By Katelyn McBride
Lauren Sieben was one of the hundreds of University of Iowa undergraduates that traveled abroad in spring 2010 but one of the few that came back with more than just souvenirs and memories — She was nominated for an award by one of her instructors in Spain for her outstanding performance in a semester-long project, and recently Sieben found out she was one of two students who received the award from a large pool of nominees.
Sieben, a UI senior, received a Council on International Educational Exchange (CIEE) 2010 Student Recognition Award for her exemplary academic efforts in the CIEE Liberal Arts study abroad program in Seville, Spain. The nomination was inspired by an article she wrote in a journalism class for the student-produced, bilingual publication mas+menos about a controversial class required in Spain’s school system.
Her article, “Morality goes to school,” looks at the government-mandated course Education for Citizenship and the Human Rights, which students in all Spanish schools have been required at the elementary and high school levels to complete since 2007. It was introduced by Spain’s President Jose Luis Rodriguez Zapatero of the Spanish Socialist Workers’ Party (PSOE), and the course has received vehement opposition from educators and parents of students in private Catholic schools, but also from parents who chose to send their children to public schools. Critics claim the course blurs the line between teaching the Spanish Constitution and socialist indoctrination.
“It’s not a black and white issue,” Sieben explained in a recent interview. “It’s not Catholic versus non-Catholic, or secular versus non-secular. There are completely dissenting opinions.”
To complete her research, Sieben interviewed (in Spanish) a plethora of sources for the article from all sides of the issue, including teachers and academic directors at various public and private institutions in Seville, a faculty member at the Universidad Complutense in Madrid and two parents — one Catholic and one atheist. She also gathered information from the course recommendation produced by the Council on Europe, a declaration of support from the group Christians for Socialism, a lawsuit filed by the Alliance Defense Fund in the European Court of Human Rights and an article from the newspaper El País.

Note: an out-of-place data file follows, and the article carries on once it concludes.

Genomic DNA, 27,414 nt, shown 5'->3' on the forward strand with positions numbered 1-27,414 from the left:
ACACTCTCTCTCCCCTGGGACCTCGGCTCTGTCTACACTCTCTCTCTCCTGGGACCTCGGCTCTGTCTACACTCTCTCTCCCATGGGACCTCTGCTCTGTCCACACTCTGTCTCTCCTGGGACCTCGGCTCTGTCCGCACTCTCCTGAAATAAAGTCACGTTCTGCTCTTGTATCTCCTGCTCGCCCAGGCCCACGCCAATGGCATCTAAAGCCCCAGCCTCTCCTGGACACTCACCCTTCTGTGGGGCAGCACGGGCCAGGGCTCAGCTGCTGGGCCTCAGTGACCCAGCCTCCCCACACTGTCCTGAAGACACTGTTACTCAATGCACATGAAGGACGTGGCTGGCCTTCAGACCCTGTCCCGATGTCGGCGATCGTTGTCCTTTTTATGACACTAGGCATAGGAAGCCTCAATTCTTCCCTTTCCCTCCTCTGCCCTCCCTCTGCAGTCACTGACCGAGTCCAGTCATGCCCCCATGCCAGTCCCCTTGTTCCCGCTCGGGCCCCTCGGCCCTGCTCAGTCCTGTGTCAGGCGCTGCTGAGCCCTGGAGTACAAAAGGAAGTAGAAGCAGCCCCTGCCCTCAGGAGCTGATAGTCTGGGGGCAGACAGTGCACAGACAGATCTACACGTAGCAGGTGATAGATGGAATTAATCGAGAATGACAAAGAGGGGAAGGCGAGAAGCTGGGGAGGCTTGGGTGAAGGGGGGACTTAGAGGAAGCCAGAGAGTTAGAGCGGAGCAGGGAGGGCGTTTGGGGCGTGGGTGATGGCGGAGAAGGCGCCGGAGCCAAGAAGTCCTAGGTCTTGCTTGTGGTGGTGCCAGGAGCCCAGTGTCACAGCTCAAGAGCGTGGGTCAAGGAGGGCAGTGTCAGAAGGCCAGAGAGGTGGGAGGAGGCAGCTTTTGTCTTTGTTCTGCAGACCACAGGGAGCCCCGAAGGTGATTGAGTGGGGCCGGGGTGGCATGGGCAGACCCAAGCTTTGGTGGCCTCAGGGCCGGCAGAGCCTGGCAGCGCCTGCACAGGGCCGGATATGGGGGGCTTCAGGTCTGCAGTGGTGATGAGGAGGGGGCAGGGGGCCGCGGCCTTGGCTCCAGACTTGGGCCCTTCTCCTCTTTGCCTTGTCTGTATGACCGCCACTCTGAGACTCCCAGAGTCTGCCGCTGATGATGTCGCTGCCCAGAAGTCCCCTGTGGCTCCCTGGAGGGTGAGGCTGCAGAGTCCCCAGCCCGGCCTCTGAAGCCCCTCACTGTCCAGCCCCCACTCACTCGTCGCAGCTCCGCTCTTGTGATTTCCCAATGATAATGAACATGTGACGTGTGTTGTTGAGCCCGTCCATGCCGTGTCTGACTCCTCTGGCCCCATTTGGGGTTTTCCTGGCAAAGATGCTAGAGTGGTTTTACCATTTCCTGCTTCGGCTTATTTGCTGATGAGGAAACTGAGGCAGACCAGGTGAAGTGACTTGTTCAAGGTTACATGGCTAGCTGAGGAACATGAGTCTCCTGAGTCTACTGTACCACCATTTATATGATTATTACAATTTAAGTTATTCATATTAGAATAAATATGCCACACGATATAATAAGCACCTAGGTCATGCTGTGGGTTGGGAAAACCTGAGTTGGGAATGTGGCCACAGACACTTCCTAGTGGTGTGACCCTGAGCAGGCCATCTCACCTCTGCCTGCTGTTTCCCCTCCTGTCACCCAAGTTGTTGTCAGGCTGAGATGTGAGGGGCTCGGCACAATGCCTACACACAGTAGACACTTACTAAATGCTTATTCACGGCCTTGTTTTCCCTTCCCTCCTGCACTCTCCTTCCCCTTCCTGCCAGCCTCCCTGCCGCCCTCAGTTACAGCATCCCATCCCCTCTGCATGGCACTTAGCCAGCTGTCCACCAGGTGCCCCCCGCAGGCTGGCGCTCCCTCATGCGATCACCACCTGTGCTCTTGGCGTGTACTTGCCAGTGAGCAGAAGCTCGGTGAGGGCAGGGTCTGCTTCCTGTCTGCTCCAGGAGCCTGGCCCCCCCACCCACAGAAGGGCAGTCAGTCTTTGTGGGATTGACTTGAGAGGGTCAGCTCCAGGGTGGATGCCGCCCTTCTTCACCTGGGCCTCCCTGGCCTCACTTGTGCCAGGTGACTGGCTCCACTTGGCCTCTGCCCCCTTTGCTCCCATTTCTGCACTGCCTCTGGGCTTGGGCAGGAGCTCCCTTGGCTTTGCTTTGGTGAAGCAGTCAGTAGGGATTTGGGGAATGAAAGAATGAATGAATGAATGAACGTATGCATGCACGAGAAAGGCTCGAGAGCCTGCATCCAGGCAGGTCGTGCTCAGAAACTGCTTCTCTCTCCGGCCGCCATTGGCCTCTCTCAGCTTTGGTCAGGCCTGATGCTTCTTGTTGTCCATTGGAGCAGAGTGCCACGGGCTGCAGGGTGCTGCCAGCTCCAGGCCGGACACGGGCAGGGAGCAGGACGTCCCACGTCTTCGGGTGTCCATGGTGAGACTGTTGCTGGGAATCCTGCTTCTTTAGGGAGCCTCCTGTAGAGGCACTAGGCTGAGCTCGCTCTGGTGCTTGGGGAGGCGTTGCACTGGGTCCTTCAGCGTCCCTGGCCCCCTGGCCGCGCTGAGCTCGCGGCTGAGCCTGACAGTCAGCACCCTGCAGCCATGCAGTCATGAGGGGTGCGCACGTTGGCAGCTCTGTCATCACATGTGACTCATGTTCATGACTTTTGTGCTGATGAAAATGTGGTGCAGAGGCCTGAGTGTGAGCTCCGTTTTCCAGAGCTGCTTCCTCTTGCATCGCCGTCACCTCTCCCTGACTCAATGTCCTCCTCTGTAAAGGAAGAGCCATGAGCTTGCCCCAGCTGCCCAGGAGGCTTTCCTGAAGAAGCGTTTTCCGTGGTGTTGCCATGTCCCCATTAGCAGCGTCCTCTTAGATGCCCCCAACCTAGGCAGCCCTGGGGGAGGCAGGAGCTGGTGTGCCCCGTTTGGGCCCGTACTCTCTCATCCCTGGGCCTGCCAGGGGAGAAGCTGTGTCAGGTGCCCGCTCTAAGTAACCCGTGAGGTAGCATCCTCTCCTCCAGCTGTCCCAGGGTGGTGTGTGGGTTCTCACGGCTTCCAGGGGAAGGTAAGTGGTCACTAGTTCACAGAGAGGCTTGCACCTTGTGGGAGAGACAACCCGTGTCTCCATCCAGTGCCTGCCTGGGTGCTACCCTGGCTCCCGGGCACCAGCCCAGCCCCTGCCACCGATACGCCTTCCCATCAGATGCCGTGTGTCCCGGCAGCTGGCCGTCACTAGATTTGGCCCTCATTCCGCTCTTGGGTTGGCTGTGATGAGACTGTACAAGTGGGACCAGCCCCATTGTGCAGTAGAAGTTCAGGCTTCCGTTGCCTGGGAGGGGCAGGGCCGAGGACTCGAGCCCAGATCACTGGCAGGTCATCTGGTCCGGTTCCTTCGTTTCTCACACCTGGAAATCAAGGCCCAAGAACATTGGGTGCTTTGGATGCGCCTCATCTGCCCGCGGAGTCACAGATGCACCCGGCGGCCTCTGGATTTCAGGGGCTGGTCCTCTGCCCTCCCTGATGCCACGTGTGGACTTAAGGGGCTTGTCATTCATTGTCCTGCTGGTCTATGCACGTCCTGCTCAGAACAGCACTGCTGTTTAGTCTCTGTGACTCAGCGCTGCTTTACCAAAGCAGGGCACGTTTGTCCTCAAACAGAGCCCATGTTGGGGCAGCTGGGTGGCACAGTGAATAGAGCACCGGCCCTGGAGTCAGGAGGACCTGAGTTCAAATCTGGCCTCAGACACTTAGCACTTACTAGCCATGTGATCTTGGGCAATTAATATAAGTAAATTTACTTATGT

“It forced me to be less bashful about Spanish being my second language,” Sieben said of her many interviews. Having an extensive background in journalism prior to traveling abroad, she said the class only enhanced her education and it was definitely beneficial to her overall growth as a journalist.
The article was featured in the education-themed spring 2010 mas+menos magazine and translated to Spanish with help from local students at the University of Seville.
“Ultimately she produced an extremely mature report that could have been published in any magazine or newspaper,” said Oscar Ceballos, coordinator of the mas+menos publication at the CIEE study center in Seville.
Ceballos is the instructor who nominated Sieben for the Student Recognition Award. In his nomination letter, Ceballos commends Sieben on tackling a very complex issue and going above and beyond to create a compelling piece.
“Lauren acted very much as a professional of the field and created for herself opportunities that even for a local professional journalist would have been challenging to find,” Ceballos said.
In addition to contributing her article for the magazine Sieben edited articles in English alongside Eduardo del Campo, a staff reporter of one of Spain’s highest circulating daily newspapers, El Mundo. Del Campo also edits the biannual mas+menos for CIEE. Sieben spent part of her spring break at the computer emailing revisions back and forth to del Campo, but said she also got plenty of time to enjoy the festivities at Feria, a spring festival in Seville.
Along with her work for the journalism class, Sieben studied 20th century Spanish literature, Spanish grammar and Spanish history and culture, all at the CIEE study center in Seville, as well as Spanish cinema at the University of Seville.
Sieben will be attending the CIEE conference in Philadelphia this November to accept her award and said she is looking forward to seeing some familiar faces and visiting the city for the first time.
“I was surprised I got the award,” she said. “It was rewarding in itself to have the experiences in Spain.”
This December, Sieben will graduate from the University of Iowa with hopes to begin a career in bilingual journalism.